SACRAMENTO – In the ongoing efforts to mitigate the spread of COVID-19, Governor Gavin Newsom today launched California Connected, the state’s comprehensive contact tracing program and public awareness campaign. As part of California Connected, public health workers from communities across the state will connect with individuals who test positive for COVID-19 and work with them, and people they have been in close contact with, to ensure they have access to confidential testing, as well as medical care and other services to help prevent the spread of the virus.
The state’s program is led by the Administration in collaboration with the California Department of Public Health, local public health departments and the University of California, San Francisco (UCSF) and Los Angeles (UCLA), which have launched a robust online training academy to develop a culturally competent and skilled contact tracing workforce.
“We are all eager to get back to work and play, and that’s why we’re asking Californians to answer the call when they see their local public health department reaching out by phone, email or text,” said Governor Newsom. “That simple action of answering the call could save lives and help keep our families and communities healthy.”
To prevent the spread of this virus, public health workers will connect Californians with confidential testing. They may also recommend medical care, and that individuals who could be infectious separate themselves from others in their home to protect those around them. Information provided to local public health departments is confidential under California law. Public health authorities will not share that information with outside entities. That information will be used for public health purposes only. Contact tracers will not ask for financial information, social security numbers or immigration status.
“A key step in stopping the spread of COVID-19 is quickly identifying and limiting new cases, across the diversity of our populations – and that’s exactly what this statewide program does,” said Dr. Sonia Angell, California Department of Public Health Director and State Health Officer. “We are bringing together the best minds in public health, academia and private industry to design a program that can help lower the risk for COVID-19 in all of our communities and keep us on the path to reopening.”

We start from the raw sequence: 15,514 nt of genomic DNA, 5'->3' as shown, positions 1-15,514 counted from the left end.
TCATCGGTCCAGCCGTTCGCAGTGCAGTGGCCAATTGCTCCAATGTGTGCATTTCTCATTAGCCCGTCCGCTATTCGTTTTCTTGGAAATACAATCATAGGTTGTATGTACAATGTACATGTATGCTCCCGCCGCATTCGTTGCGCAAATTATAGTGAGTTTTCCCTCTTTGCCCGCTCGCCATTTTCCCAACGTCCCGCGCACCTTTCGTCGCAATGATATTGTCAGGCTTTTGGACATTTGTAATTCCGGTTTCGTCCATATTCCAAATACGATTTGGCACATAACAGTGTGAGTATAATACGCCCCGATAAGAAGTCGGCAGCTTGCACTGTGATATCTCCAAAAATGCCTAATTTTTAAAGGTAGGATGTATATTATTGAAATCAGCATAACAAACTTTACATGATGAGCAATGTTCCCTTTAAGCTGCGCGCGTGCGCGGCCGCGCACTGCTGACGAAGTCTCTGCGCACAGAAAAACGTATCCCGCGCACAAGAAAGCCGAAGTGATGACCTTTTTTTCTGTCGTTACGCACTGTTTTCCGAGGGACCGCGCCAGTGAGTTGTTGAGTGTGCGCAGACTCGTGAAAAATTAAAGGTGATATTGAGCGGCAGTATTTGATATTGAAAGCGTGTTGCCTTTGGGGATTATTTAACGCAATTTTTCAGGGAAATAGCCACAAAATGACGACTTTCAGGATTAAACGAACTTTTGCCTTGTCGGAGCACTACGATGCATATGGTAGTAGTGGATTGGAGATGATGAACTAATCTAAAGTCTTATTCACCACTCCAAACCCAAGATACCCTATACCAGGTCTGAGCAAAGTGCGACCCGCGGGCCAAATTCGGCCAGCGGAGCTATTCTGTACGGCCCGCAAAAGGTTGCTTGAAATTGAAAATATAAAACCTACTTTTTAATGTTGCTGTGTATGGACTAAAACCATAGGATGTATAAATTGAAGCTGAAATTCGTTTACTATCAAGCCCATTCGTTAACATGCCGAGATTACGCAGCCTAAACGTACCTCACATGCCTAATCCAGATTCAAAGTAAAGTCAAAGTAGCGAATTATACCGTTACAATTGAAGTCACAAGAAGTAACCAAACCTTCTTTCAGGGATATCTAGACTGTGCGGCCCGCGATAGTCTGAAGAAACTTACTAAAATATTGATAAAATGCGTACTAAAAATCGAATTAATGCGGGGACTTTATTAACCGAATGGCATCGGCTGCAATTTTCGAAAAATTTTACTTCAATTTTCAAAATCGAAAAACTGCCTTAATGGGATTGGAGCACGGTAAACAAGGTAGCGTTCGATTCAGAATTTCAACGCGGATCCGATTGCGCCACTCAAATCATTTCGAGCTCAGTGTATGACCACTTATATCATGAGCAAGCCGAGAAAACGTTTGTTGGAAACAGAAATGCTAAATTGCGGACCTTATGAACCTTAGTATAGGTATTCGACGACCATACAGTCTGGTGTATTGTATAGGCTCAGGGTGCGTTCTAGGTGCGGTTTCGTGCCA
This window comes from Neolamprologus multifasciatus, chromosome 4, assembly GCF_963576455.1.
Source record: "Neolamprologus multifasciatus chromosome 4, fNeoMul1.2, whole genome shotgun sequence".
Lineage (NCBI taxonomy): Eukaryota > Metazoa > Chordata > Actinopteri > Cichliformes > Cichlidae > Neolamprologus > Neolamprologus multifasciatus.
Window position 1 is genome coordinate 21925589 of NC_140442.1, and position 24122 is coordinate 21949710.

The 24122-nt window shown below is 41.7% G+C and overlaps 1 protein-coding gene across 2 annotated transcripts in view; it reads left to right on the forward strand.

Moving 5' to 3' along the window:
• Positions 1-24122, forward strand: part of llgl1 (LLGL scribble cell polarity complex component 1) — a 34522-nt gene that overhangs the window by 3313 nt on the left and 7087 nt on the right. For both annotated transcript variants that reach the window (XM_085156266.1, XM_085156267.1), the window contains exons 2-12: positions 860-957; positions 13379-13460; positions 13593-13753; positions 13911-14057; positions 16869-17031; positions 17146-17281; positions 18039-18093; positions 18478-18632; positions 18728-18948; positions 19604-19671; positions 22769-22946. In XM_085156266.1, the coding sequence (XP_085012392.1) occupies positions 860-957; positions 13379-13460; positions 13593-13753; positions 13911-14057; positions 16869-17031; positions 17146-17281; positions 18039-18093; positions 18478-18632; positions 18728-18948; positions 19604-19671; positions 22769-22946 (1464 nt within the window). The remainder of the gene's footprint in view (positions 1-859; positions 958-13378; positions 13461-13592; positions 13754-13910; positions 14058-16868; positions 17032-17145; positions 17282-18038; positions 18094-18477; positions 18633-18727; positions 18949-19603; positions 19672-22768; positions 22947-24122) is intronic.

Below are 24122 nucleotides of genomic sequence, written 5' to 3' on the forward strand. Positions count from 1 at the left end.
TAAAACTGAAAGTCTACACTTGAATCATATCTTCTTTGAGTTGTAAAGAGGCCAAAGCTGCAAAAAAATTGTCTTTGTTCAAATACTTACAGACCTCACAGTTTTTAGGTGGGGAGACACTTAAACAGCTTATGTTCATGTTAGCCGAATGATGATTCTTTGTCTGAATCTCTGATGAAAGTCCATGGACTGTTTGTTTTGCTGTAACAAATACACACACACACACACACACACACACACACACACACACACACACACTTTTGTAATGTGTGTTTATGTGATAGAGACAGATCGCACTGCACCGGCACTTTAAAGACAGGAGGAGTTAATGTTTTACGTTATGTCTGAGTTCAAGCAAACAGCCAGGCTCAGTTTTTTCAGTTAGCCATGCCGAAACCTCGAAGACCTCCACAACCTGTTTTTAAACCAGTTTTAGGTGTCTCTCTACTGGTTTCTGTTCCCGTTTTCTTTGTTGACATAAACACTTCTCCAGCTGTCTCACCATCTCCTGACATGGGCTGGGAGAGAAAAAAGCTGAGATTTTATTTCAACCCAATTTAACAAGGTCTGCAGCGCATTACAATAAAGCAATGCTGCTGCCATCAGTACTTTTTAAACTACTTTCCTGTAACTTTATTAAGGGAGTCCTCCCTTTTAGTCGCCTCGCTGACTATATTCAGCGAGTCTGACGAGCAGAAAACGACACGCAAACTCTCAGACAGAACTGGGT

The California Connected public awareness campaign is getting off the ground this week with support from multiple private partners who have committed a total of $5.1 million in funding and in-kind resources to help educate all Californians, and underserved communities in particular. These partners include Jeff Skoll and his organizations (The Skoll Foundation, Participant, and Ending Pandemics), The California Health Care Foundation, The California Endowment, Twitter and Facebook, in addition to existing media partners engaged in the larger public awareness effort.
Beginning this week, Californians across the state will hear radio ads and see billboards, social media posts and videos in multiple languages encouraging them to answer the call to slow the spread of COVID-19. Public health workers across the state – identified on caller ID as the “CA COVID Team” – will call, text and email individuals who test positive for COVID-19 and people they may have unknowingly exposed to the virus.
The state plans to launch 10,000 contact tracers statewide as part of its plan to reopen California. More than 500 individuals have been trained under the new contact tracing program, and more than 300 are being trained this week.
To streamline and coordinate these efforts, Accenture, a leading global professional services company, is launching a data management platform developed by Salesforce and contact capabilities (phone calls, texts and emails) in collaboration with Amazon Web Service’s Amazon Connect. These organizations have already successfully implemented a large-scale contact tracing effort in Massachusetts.
For more information, visit CaliforniaConnected.ca.gov.